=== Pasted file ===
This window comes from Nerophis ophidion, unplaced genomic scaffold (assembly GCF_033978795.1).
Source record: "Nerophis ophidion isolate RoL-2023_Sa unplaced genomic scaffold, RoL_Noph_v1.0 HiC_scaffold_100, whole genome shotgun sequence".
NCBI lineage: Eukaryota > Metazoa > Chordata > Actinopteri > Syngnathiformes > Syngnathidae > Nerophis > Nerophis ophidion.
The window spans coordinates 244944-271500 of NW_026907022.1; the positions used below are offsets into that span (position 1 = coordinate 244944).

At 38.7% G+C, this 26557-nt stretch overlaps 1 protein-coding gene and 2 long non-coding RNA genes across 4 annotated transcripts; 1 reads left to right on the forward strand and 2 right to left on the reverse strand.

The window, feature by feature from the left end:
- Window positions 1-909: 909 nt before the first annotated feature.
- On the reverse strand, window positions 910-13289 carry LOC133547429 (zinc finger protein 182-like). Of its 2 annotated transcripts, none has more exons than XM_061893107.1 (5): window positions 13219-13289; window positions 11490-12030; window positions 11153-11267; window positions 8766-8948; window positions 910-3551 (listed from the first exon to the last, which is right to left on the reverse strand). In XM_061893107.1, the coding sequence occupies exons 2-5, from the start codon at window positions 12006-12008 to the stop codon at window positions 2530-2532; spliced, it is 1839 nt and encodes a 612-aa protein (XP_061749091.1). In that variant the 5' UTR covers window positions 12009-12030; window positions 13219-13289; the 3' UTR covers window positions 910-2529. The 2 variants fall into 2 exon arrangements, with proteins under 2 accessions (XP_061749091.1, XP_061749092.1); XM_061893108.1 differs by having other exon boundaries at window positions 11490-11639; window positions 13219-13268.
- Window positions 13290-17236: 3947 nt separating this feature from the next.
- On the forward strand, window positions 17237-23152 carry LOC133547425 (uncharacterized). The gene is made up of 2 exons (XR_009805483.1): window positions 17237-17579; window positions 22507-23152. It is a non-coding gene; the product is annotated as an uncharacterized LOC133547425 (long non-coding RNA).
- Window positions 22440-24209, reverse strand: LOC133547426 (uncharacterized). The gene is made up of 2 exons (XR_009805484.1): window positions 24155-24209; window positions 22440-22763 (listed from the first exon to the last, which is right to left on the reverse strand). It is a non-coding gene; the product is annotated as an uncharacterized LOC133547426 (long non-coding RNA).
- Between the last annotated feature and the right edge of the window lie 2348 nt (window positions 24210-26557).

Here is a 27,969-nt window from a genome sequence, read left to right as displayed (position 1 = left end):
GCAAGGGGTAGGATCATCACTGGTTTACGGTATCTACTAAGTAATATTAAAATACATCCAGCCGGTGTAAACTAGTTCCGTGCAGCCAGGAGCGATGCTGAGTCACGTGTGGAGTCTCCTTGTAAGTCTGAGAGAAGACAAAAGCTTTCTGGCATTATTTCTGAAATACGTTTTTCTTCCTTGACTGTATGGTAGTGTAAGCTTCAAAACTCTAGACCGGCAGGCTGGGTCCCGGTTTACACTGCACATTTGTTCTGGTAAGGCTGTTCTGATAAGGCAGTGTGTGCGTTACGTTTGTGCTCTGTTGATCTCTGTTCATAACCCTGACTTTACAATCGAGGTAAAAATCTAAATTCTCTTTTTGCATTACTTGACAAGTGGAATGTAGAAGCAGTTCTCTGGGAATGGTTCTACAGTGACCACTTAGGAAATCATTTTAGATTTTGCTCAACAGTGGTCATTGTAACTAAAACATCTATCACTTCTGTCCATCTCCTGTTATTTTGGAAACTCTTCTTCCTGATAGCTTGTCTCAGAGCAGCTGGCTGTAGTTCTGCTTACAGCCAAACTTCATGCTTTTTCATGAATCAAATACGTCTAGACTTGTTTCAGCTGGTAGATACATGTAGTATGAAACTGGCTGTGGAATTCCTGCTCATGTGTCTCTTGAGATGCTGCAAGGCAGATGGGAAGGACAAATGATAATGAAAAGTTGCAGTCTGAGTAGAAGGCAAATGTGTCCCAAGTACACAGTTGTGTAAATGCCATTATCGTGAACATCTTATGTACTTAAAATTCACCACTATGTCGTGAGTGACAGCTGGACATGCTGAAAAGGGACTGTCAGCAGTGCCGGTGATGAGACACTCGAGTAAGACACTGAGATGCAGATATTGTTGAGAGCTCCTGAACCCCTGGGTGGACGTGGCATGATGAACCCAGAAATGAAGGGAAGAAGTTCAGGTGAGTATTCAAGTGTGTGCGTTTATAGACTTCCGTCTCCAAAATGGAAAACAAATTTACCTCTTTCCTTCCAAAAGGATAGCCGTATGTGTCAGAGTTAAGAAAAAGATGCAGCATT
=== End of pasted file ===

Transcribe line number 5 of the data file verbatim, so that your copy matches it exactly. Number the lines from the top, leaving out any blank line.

At 38.7% G+C, this 26557-nt stretch overlaps 1 protein-coding gene and 2 long non-coding RNA genes across 4 annotated transcripts; 1 reads left to right on the forward strand and 2 right to left on the reverse strand.